What sets sports, contagions and politics apart is the ease of separating winners from losers. By inciting violent riots, offending voters, sabotaging popular legislation, slighting women by criminalizing abortion, defying germ science (and killing its own voters), the right’s high-risk gamble has huge national downsides. Like Trump, Republicans seem obsessed with losing—notwithstanding noisy contempt for chronic losers.
Though a Paul Ryan faction battles the party’s demise, the next elections will confirm how the modern version of the Goldwater Extremism Syndrome damages the Grievance Over Prudence (GOP) syndicate. In 1964, candidate Barry Goldwater tanked after declaring “moderation in the pursuit of justice is no virtue.” More damning still, and sounding like a literate Trump, Goldwater declared that “extremism in the defense of liberty is no vice!” Right, as if profligate “liberty” taken to extremes is no vice. Cheerleading extremism didn’t work then—so why should it work now? Goldwater’s fire and brimstone rhetoric has simply been updated, laced with Trumpist crudeness.
A generation ago, the infamous Pat Buchanan spoke for racist “peasants with pitchforks” Republicanism, with chin thrusting white nationalism that slurred immigrants, taxation, and globalism. Today, Buchanan excesses look downright tame, trivialized by more terrifying (if laughable) QAnon blather and armed, militant Proud Boys who assault police to foment civil strife. The inmates rage, but savvier conservatives despair. Where’s evidence that touting extremism returns any party to national power? Au contraire, as the GOP rushes to follow Trump into the undrained, ultimately undrainable swamp.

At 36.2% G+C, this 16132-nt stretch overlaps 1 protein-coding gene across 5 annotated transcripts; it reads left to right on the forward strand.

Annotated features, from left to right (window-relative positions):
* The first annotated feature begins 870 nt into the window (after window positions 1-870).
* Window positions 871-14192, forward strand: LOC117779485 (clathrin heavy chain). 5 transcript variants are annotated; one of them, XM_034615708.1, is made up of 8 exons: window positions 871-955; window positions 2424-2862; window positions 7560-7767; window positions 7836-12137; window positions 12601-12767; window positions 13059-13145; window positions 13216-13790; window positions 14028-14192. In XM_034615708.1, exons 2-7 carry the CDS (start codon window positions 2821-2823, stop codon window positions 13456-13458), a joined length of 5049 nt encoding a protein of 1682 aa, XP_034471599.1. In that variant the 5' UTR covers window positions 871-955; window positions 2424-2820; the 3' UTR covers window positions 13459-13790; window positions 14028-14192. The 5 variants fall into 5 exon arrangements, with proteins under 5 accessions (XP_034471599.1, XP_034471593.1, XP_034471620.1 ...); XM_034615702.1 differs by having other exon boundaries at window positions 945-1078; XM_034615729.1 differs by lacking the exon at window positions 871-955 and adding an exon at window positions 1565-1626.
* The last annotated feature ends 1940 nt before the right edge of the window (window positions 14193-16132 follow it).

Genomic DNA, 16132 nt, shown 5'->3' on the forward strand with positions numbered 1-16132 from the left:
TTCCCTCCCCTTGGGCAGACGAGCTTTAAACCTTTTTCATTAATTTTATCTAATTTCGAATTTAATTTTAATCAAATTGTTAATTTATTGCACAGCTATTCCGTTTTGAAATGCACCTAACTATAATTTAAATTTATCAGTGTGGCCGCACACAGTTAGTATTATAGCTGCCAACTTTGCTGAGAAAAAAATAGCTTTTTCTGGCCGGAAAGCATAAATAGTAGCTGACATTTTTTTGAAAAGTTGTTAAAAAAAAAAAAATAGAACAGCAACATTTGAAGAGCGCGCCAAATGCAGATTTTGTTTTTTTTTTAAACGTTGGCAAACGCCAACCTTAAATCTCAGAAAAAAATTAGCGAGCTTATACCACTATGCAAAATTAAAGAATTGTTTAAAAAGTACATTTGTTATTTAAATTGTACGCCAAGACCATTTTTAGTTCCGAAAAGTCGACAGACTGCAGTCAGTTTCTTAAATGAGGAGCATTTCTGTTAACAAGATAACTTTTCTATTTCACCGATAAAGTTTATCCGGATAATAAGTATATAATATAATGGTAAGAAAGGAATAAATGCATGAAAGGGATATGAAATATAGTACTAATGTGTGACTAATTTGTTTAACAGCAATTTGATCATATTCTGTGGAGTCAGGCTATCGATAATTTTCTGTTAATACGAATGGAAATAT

For decades, centrist voters in a dozen states have decided the future and who runs it, whatever the branch. How does more extremism (shaming the Dubya/Romney “moderation”) redeem a bleeding party that’s already lost the White House and Congress—and two GA senate seats? Is betting the house on extremism, as if some magic potion, not the worst sucker bet in modern politics? Well, on par with Trump the unbeatable. Other than voter intimidation, which negatively impacts all sides, what real-world politics offsets losing all but one presidential elections since 1992? As trends gain permanence, the “stupid party” gets stupider – and without one viable, winning, national nominee—Trump? Pence? Certainly not Cruz, Hawley nor Kevin “the ass kisser” McCarthy. Moscow Mitch? A political party of liars—without leaders, momentum or popular messaging?